And now, in another century, when the courthouse is over-shadowed by skyscrapers, when the Phillips House has disappeared into the past, when traffic officers try to keep the public from destruction and when electric lights and street-paving proclaim Dayton the metropolis that it really is, the same voice is heard – Shine! Shine! Shine! And the voice belongs, as always, to Al Shartle, as much a part of Dayton and getting as old as the courthouse.

Once, some years ago, he met a disturbed looking gentleman walking slowly along Main Street as if not quite sure of his surroundings. Shartle made his usual plea: “Shine, Sir; Shine, Mr. Conover!”

“Yes,” was the pleased reply. “You may. And when you have shined them once do it right over again and keep on doing it until dinner time. I have been out of Dayton for thirty years and you are the first person who has called me by name.”

From which it may be rightly inferred that Al Shartle’s acquaintance was a wide one and his memory for names phenomenal. For over sixty-three years this original character has walked the streets of Dayton with his shine-box and his greeting of every customer by name. He has blacked the shoes of four Presidents of the United States: Hayes, Garfield, McKinley, and Harding; and of many governors, senators, congressmen and lesser lights. His hobby is politics of the Democratic variety and much valuable support has he given to candidates in election time. All  his life he has kept both eyes and ears open and has absorbed a large amount of general information.

In 1920 Al Shartle and his wife were members of the Ohio Boosters Club which went to San Francisco by special train, determined to make James M. Cox the Democratic candidate for the Presidency. While there Shartle made a personal plea for his friend to William Jennings Bryan.

His quick gait from office to office around the streets of Dayton makes Al Shartle seem a part of the city’s life, which indeed he is. Many of our leading citizens do not think their shoes are shined quite properly unless Al does it and they appreciate not only his work, but his comments on the affairs of the day.

At this point in my narrative the spirit of an original Daytonian looks over my shoulder and whispers “Where is Billy Wolf?” I am indebted for the reminder, for no chronicle would be complete without a description of that short, hurried figure which lasted nearly as long in the annals of the town as Al Shartle did. He walked as many miles in his day’s work of carrying papers as the shoeshiner – some say from twenty-five to thirty miles a day. He carried the Cincinnati “Enquirer” from door to door, a familiar figure to all on his beat. The day began for many a business and professional man when Billy Wolf mounted the steps of the porch and handed in the morning paper. The weight of his canvas sack hanging from one shoulder gave his body a bent attitude and the heat.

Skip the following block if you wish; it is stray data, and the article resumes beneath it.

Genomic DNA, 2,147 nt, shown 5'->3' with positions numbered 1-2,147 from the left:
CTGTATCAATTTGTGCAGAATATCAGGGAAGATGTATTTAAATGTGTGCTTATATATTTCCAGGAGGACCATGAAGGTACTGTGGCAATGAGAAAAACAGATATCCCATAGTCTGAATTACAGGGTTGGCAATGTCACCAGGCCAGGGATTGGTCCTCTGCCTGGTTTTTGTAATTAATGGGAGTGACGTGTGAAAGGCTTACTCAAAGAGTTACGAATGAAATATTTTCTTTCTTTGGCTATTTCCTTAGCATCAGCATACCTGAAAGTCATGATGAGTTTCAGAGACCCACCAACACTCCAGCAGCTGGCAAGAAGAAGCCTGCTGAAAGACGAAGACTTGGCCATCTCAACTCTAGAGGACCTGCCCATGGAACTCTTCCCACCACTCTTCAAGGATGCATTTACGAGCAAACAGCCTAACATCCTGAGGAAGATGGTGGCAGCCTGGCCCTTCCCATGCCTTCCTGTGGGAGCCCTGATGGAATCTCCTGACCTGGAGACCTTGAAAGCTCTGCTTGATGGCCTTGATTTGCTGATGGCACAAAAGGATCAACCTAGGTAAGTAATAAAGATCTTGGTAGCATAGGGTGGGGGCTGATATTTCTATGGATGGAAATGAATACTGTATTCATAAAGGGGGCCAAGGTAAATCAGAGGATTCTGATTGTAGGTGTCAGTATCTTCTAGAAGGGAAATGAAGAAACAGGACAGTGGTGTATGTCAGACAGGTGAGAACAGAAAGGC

*Al Shartle died in 1930.


Of it on summer days marked his back with the X of crossed suspenders. He had a stentorian voice and always a pleasant word for children.

Life was not always a rosy path for Billy Wolf. Politics he loved and pursued until a fateful day when he bet a lot of money on Republican victory. The party went out of power and with it about all that Bill had saved. It made him bitter and he turned Democrat, though it is to be guessed not a very enthusiastic one, for his Republicanism was bred in the bone. Whatever his affiliation Billy was one of the best informed men in the city on local politics, knowing the factional leanings of everybody and much of the record of virtually every man in public life. He knew how the United States senators and representatives voted and was keenly alive to all public issues. Having bought space at alley entrances and on blank walls, he established a bill-posting business of which he was president, secretary, board of directors, janitor and actual paste wielder. But luck was once more against him. The field was entered by a company with more capital than he could command and Billy went out of business very bitter against trusts and powerful combinations. His comments were pungent and expressed with conviction and heat. Nevertheless his listeners were always impressed with his sincerity and knowledge.

For over a half a century Billy Wolf had been a familiar figure in my eyes and I thought I knew that loquacious, dogmatic peripatetic little news vendor with his papers, his handbills and his working clothes. But I was to have a surprise.

It was at a confirmation service in the Synagogue, a most moving occasion. Among the candidates of the platform was a sweet rosy-cheeked girl with clustering brown curls and bright eyes. At the conclusion of the ceremony and without waiting for the congratulations of the congregation this girl detached herself from the rest of the class, as if she could not wait, and came running down the aisle. With a happy sigh of triumph she threw her arms about the neck of some one in a rear seat. Did my eyes deceive me? It was – no, it couldn’t have been – yes, it was Billy Wolf! Dressed in a black suit and minus his Cincinnati “Enquirer,” there he was, the light of fatherhood in his eyes and a loving smile of greeting to his beautiful daughter. It should not have surprised one who knew as well as I did the affectionate family life of the Jewish people.